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Strategies for future of Australian fisheries

Australia's fisheries ministers at their annual meeting held today in Darwin endorsed two critical initiatives designed to ensure a strong and productive future for Australian fisheries.

The Chair of the Ministerial Council on Forestry, Fisheries and Aquaculture, Federal Minister Warren Truss said: "The Ministers agreed to endorse a national program to develop ecologically sustainable development (ESD) management strategies for our fisheries.

"ESD addresses the economic and social benefits to the community, now and in the future, by using, conserving and enhancing fisheries resources and the environment on which they depend. The concept of ESD is not new.

"Australia has had a policy on ESD since 1992, and fisheries managers and the industry have achieved a lot in the past decade. At the same time; however, more needs to be done to sustain the future of the industry and the communities that depend on it."

The Ministers noted that: "State, Territory and Commonwealth fisheries managers are developing, together with all stakeholders, a reporting system with objectives, criteria and indicators to measure how well a fishery is being managed ecologically while at the same time providing economic and social benefits to the nation. This is the case whether the fishery is commercial, recreational, indigenous or part of the aquaculture sector."

A number of Commonwealth and State fisheries are being tested against the framework.

"This will pave the way for ESD assessments of all Australian fisheries to demonstrate to the community how well they are meeting their sustainability objectives. The testing will also help identify where improvements can be made to ensure fishing continues to benefit all Australians."



The Ministers also agreed to explore mechanisms for third party auditing of how the framework is applied in each jurisdiction.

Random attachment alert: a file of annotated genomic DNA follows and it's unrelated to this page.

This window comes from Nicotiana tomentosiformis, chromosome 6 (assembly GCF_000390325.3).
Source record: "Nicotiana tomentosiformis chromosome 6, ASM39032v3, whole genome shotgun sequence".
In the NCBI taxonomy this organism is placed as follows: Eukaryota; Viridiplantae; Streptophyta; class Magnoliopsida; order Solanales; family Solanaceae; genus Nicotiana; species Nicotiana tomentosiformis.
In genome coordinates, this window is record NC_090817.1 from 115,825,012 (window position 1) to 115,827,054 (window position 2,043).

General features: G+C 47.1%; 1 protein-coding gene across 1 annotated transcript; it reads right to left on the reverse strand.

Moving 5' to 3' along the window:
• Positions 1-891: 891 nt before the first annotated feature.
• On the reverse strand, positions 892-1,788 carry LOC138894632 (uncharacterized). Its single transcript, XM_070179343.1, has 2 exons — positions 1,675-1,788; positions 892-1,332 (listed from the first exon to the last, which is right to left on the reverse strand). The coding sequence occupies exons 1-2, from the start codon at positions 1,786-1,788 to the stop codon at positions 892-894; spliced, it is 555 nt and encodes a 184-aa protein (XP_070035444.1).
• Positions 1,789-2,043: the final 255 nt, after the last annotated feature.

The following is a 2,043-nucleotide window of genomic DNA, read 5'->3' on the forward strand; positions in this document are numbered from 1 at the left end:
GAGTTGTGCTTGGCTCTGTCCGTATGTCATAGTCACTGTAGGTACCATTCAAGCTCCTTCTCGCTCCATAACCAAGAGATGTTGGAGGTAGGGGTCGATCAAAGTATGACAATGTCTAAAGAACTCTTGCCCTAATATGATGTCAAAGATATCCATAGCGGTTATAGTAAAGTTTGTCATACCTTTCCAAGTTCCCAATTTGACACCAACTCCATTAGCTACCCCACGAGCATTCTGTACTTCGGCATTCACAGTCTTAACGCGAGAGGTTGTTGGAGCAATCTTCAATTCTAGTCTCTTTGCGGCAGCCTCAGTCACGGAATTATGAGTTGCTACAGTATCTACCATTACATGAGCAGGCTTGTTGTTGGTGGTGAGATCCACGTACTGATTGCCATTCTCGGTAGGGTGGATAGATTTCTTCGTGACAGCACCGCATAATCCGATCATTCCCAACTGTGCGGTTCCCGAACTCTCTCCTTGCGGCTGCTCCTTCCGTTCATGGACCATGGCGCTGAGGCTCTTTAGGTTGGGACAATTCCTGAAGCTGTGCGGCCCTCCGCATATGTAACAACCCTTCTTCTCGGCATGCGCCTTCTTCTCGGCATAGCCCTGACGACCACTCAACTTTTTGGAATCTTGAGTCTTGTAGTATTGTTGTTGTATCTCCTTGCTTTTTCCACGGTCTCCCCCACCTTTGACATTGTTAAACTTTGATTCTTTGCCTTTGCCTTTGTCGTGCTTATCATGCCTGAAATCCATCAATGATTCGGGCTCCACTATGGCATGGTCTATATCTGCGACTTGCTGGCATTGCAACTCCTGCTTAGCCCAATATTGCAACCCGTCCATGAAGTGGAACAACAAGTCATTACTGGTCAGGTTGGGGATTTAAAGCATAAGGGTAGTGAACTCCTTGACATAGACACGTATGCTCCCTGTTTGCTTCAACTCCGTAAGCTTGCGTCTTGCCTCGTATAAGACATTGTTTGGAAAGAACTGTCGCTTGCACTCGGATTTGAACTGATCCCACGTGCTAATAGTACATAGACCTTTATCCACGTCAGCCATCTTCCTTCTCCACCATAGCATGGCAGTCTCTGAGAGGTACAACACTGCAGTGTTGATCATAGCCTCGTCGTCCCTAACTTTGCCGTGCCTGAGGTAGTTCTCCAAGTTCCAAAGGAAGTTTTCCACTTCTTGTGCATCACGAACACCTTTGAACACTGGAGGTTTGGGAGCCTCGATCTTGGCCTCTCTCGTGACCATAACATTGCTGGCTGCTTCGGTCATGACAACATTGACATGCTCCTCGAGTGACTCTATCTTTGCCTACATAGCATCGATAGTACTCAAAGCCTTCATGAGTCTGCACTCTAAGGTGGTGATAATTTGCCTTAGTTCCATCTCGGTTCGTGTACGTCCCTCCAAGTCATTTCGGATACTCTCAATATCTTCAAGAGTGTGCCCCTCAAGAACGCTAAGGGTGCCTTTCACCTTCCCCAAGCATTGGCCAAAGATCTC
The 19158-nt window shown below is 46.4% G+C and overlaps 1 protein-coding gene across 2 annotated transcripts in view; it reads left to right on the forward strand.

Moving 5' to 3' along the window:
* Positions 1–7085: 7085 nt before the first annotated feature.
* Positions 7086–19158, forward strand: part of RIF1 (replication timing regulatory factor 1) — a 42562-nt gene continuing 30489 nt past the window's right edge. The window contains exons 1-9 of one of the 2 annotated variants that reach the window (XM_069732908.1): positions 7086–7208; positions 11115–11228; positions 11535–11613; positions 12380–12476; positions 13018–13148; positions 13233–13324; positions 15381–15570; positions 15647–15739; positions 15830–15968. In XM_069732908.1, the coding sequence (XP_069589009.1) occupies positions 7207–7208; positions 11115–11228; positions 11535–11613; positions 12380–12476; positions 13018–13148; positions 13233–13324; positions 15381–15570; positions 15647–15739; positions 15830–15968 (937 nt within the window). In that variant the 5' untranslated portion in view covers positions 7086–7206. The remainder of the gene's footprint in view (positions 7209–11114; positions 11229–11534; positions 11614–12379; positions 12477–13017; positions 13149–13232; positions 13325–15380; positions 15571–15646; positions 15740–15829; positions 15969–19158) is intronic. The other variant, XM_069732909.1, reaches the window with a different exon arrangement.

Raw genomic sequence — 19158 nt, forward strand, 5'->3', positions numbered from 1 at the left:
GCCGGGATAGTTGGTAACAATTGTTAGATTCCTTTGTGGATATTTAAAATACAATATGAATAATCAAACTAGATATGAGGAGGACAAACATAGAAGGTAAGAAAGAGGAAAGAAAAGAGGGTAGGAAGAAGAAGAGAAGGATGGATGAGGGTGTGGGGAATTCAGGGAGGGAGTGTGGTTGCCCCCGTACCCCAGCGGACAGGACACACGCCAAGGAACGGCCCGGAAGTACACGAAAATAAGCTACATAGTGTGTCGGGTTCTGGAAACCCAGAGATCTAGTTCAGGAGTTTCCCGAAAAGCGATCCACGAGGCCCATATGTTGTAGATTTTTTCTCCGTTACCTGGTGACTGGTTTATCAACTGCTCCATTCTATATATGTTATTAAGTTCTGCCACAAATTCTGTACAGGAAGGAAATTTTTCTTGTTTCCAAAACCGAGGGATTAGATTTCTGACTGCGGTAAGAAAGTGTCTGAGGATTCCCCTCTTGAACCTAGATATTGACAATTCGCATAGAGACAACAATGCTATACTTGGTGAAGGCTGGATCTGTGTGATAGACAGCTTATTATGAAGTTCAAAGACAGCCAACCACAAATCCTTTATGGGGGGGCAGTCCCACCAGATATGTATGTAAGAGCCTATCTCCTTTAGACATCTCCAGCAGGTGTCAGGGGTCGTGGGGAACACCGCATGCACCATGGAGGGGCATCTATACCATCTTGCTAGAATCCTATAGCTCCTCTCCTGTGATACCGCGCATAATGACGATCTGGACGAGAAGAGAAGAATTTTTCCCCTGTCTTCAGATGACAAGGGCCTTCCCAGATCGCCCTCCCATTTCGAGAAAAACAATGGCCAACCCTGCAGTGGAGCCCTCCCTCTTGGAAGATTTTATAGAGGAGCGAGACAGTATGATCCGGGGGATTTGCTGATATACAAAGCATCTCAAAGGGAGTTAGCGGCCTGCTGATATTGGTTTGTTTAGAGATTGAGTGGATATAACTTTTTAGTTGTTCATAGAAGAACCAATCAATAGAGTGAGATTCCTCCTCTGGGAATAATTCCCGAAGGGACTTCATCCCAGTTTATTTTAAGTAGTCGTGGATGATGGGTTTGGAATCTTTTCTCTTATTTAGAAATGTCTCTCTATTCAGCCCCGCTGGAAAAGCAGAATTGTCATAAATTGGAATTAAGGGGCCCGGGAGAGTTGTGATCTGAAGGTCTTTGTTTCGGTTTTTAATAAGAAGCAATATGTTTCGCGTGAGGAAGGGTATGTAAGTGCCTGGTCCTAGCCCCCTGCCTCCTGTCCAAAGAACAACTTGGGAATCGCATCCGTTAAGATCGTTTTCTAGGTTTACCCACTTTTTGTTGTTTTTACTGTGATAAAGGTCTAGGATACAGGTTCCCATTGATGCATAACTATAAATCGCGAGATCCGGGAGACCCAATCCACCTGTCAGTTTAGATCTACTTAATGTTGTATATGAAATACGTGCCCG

They said this is an exciting development that has the strong support of stakeholders. However, it is a complex undertaking that would ultimately assess over 140 fisheries across Australia, each with its own special characteristics.

"But while the task is difficult, we are nevertheless confident the exercise will help protect the environment and continue to deliver significant economic and social benefits, particularly in rural and regional areas," they said.

The Ministers also endorsed a national approach to managing marine pests.

"The threat introduced pests pose to the marine environment was graphically illustrated last year when black striped mussels invaded Darwin harbour," Mr Truss said.

"The outbreak resulted in swift action by governments and industry to wipe the mussels out before they could become established and spread. It is therefore appropriate we are announcing the initiative here in Darwin."

Following that action, a national taskforce examined the whole problem of introduced marine pests and proposed a number of actions to help reduce the impact of newly introduced marine pests becoming established in Australia.

The Ministers have now endorsed those actions and $5 million funding has been provided to combat any future outbreaks.

Further inquiries: Alison Penfold — Mr Truss's office — (00612) 6277 7520

See also www.australia.org.nz

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